The Tragic Death Of AC/DC's Malcolm Young

When AC/DC founder and rhythm guitarist Malcolm Young died on November 18, 2017, the world lost a true rock and roll giant. Since 1973, Malcolm and his brother Angus had been united as the dual creative force behind the band that served up a seemingly endless supply of iconic rock staples like "Back In Black," "Highway to Hell," and "You Shook Me All Night Long." The 1980 album Back In Black has sold 25 million copies, per RIAA, and remains the United States' biggest selling hard rock album of all time. The band's success would have been impossible without Malcolm Young. In their collective statement upon his death, they called him "the driving force behind the band," as quoted in Rolling Stone, as well as "a perfectionist and a unique man" who "took great pride in all that he endeavored." Angus Young called their bond "unique and very special" and said his brother "leaves behind an enormous legacy that will live on forever."

When Malcolm left AC/DC in 2014 at the age of 61, his family confirmed that he had been living with dementia that had finally made it impossible for him to carry on with his band. Per Rolling Stone, the band had just recorded their first album without Malcolm. His nephew Stevie Young had filled in on his guitar parts in the then-new AC/DC album Rock or Bust and would be joining the band on their 2015 world tour. 

'The embodiment of rock itself'

Despite many years in the spotlight, Malcolm Young was down-to-earth and practical. His first job had been in a bra factory at the age of 15. He told Rolling Stone in 2008 that he'd never felt like a pop star, calling his role in AC/DC "a nine-to-five sort of gig. It comes from working in the factories, that world. You don't forget it."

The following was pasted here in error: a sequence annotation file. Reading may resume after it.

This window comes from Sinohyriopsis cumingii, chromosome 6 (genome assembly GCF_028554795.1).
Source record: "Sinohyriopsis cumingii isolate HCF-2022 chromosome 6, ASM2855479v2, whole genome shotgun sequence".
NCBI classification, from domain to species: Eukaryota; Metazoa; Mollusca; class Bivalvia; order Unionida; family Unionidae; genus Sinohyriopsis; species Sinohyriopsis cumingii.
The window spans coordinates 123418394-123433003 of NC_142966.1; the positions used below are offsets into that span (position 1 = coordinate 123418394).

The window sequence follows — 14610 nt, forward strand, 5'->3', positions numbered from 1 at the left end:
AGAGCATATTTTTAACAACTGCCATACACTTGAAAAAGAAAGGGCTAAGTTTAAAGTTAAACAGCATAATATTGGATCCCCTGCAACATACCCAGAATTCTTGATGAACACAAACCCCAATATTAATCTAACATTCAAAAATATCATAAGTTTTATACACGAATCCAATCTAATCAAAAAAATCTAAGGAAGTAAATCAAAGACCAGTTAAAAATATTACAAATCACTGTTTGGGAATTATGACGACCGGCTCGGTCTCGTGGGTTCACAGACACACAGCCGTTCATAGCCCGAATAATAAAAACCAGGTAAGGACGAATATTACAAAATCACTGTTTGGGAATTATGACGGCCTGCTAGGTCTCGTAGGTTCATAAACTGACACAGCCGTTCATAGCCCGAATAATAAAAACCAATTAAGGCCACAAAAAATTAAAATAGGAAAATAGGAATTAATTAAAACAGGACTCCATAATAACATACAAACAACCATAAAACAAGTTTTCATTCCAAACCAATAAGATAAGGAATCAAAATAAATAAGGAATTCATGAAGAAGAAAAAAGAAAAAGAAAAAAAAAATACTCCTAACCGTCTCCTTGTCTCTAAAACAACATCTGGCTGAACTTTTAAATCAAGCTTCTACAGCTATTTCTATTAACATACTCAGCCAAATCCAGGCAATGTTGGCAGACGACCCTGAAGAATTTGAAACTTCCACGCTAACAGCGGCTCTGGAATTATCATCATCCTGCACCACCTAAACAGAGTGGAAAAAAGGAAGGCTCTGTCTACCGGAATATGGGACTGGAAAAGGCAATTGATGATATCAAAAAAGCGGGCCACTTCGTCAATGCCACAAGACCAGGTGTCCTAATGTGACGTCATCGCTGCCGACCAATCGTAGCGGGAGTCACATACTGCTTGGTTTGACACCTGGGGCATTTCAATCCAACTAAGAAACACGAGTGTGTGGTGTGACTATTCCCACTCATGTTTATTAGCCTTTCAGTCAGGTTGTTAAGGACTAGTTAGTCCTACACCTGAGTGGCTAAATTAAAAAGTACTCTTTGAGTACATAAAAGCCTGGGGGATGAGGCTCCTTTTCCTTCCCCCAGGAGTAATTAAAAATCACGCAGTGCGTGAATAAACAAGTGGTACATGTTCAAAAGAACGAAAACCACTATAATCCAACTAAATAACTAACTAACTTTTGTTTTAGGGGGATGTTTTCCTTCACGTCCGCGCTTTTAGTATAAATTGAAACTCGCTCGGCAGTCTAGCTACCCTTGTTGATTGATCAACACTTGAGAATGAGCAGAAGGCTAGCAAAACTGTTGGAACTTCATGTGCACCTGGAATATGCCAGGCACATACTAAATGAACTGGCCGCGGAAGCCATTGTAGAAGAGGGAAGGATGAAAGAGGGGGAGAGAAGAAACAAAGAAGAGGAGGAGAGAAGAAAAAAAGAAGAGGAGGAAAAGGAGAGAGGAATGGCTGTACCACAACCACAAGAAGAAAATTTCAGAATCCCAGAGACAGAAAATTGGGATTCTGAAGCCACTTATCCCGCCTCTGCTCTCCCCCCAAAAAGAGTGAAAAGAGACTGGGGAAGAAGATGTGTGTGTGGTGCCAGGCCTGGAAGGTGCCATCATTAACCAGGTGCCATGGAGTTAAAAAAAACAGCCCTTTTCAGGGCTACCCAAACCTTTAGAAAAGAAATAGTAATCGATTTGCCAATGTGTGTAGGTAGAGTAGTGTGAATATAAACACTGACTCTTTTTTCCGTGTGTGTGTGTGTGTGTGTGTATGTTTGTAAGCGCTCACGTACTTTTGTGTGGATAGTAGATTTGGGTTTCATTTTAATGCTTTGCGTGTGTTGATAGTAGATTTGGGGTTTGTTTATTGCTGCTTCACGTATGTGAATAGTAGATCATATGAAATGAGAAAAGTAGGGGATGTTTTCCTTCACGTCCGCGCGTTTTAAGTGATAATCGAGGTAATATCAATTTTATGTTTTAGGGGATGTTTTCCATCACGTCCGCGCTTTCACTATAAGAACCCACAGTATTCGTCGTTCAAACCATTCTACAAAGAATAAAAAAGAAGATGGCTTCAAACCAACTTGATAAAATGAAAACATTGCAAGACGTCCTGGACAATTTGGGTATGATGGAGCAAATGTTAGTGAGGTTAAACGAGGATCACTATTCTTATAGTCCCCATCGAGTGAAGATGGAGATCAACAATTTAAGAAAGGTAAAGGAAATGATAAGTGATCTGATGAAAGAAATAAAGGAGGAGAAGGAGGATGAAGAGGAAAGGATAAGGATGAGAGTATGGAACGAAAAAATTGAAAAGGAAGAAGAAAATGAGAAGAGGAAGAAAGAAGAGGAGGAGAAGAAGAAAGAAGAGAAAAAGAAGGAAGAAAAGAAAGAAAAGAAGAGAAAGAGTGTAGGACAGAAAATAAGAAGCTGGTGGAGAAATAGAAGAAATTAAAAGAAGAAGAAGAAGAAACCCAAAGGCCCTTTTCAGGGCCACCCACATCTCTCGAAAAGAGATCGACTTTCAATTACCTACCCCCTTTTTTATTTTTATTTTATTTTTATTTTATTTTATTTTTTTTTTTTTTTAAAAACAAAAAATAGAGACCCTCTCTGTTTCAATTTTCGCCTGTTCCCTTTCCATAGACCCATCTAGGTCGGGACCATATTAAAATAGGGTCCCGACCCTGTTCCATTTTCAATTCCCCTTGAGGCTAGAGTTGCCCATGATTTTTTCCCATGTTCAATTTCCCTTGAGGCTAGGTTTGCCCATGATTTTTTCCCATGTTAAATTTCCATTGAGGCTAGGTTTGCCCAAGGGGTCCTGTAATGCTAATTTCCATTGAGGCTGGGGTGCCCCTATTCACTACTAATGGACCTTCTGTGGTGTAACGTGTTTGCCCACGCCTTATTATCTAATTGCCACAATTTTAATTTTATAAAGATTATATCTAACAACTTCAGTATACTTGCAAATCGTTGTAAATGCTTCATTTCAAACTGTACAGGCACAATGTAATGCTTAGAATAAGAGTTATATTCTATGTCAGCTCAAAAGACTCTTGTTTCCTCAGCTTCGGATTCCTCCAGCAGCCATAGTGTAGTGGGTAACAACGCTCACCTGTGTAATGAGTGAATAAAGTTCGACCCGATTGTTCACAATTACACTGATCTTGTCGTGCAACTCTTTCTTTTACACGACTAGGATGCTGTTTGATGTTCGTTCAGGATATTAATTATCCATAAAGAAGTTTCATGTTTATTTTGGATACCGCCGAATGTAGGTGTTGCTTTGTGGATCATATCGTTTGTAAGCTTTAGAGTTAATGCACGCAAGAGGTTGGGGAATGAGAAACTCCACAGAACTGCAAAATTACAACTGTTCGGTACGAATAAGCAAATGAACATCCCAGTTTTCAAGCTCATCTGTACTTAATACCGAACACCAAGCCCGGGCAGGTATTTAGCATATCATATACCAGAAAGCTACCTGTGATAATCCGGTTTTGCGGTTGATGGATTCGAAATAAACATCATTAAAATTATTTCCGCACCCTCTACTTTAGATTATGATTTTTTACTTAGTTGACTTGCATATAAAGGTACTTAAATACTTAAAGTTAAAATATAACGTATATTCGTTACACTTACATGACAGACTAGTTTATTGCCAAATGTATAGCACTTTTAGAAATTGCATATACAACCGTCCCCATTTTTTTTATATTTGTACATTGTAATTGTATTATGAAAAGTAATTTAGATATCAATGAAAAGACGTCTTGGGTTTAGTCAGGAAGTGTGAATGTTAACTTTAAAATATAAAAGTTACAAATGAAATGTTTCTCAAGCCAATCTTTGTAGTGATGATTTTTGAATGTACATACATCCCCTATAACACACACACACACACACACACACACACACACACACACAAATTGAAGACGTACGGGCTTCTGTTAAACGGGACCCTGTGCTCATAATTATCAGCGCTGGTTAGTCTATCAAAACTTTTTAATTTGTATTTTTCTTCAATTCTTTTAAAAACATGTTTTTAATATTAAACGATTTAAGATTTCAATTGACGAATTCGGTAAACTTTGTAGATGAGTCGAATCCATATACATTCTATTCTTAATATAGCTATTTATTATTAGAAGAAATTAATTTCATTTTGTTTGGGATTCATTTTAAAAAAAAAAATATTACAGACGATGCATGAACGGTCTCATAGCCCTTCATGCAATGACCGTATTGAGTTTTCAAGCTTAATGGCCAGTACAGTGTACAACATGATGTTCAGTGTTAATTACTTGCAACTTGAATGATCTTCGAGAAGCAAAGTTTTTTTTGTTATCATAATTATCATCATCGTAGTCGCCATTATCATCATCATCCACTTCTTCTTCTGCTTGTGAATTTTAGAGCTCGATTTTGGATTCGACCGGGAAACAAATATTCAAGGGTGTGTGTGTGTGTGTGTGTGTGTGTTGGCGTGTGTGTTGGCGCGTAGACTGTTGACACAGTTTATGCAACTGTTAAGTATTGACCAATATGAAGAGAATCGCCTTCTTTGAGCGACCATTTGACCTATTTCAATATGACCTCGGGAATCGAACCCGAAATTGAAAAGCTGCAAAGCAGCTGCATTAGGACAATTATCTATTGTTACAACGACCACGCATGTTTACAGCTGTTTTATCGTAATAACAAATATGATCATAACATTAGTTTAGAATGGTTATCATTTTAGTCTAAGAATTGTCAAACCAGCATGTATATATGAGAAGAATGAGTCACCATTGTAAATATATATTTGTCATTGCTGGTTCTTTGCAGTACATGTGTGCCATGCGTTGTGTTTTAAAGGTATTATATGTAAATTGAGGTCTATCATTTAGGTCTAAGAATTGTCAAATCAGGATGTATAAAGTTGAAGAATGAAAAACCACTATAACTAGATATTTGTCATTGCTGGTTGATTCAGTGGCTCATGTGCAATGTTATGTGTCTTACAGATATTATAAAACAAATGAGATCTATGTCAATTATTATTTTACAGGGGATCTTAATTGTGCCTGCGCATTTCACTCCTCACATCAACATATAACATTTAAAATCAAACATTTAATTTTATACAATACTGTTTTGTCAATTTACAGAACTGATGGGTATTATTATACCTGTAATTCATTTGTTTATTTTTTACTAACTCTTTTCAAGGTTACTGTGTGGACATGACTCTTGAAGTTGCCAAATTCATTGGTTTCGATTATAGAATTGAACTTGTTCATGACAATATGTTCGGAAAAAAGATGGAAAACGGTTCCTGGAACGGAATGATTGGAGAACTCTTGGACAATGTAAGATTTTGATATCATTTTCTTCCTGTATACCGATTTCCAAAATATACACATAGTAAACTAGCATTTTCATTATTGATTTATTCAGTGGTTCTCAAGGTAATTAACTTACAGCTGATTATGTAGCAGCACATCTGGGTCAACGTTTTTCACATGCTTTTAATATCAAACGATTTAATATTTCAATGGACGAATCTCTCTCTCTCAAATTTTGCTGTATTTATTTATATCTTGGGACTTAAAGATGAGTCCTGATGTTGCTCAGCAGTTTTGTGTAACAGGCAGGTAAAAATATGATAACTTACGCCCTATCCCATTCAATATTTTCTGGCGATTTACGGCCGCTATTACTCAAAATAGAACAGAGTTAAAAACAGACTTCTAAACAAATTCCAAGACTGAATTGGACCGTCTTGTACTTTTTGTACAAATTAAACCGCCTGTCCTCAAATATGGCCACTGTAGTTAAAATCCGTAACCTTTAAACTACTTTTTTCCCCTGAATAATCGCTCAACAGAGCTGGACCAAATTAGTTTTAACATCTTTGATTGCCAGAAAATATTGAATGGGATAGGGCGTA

His role in the band was one of calm strength and steadiness; Rolling Stone described him as "a compact pillar of rhythm guitar next to the drum riser, while his brother eats up the spot­light." Malcolm's no-nonsense approach to life was evident on stage and off. After the band finished the 1988 album Blow Up Your Video, the longtime heavy drinker "abruptly decided to quit drinking and left the band for sev­eral months." He reportedly stayed sober for the rest of his life.

Tributes poured in from fellow rock royalty upon Young's death, reported Rolling Stone. Guns N' Roses' Slash called him "one of the best ever rhythm guitarists in Rock n Roll." Heart's Nancy Wilson declared him "the embodiment of rock itself" and praised his "simple solid guitar truth that taught us all about the 'less is more ethic.'" Foo Fighters' Dave Grohl remembered watching a live AC/DC performance as a child as "the first time I lost control to music. The first time I wanted to be in a band." Not bad for "a nine-to-five sort of gig."